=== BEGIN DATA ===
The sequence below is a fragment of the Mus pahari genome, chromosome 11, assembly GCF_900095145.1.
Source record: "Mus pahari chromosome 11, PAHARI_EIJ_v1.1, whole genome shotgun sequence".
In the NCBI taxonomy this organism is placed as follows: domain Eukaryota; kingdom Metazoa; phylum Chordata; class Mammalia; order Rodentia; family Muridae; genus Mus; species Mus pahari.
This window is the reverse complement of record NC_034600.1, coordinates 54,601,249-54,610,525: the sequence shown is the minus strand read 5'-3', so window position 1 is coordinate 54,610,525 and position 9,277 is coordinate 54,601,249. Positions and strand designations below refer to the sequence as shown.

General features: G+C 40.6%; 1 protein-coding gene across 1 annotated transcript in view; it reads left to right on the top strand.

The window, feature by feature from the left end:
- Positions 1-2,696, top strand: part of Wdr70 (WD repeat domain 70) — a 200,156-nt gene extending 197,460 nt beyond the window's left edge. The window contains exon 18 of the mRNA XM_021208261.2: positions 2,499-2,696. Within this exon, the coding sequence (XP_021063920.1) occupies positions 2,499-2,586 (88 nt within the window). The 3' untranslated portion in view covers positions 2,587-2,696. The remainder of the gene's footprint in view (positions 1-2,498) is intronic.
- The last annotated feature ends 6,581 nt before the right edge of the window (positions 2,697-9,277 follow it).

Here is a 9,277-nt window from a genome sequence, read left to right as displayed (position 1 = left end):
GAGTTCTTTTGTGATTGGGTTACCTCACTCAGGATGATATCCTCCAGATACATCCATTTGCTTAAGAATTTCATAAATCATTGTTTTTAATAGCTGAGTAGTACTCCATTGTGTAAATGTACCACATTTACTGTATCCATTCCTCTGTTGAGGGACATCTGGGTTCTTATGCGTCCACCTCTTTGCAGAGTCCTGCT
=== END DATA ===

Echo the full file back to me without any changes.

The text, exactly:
The sequence below is a fragment of the Mus pahari genome, chromosome 11, assembly GCF_900095145.1.
Source record: "Mus pahari chromosome 11, PAHARI_EIJ_v1.1, whole genome shotgun sequence".
In the NCBI taxonomy this organism is placed as follows: domain Eukaryota; kingdom Metazoa; phylum Chordata; class Mammalia; order Rodentia; family Muridae; genus Mus; species Mus pahari.
This window is the reverse complement of record NC_034600.1, coordinates 54,601,249-54,610,525: the sequence shown is the minus strand read 5'-3', so window position 1 is coordinate 54,610,525 and position 9,277 is coordinate 54,601,249. Positions and strand designations below refer to the sequence as shown.

General features: G+C 40.6%; 1 protein-coding gene across 1 annotated transcript in view; it reads left to right on the top strand.

The window, feature by feature from the left end:
- Positions 1-2,696, top strand: part of Wdr70 (WD repeat domain 70) — a 200,156-nt gene extending 197,460 nt beyond the window's left edge. The window contains exon 18 of the mRNA XM_021208261.2: positions 2,499-2,696. Within this exon, the coding sequence (XP_021063920.1) occupies positions 2,499-2,586 (88 nt within the window). The 3' untranslated portion in view covers positions 2,587-2,696. The remainder of the gene's footprint in view (positions 1-2,498) is intronic.
- The last annotated feature ends 6,581 nt before the right edge of the window (positions 2,697-9,277 follow it).

Here is a 9,277-nt window from a genome sequence, read left to right as displayed (position 1 = left end):
GAGTTCTTTTGTGATTGGGTTACCTCACTCAGGATGATATCCTCCAGATACATCCATTTGCTTAAGAATTTCATAAATCATTGTTTTTAATAGCTGAGTAGTACTCCATTGTGTAAATGTACCACATTTACTGTATCCATTCCTCTGTTGAGGGACATCTGGGTTCTTATGCGTCCACCTCTTTGCAGAGTCCTGCT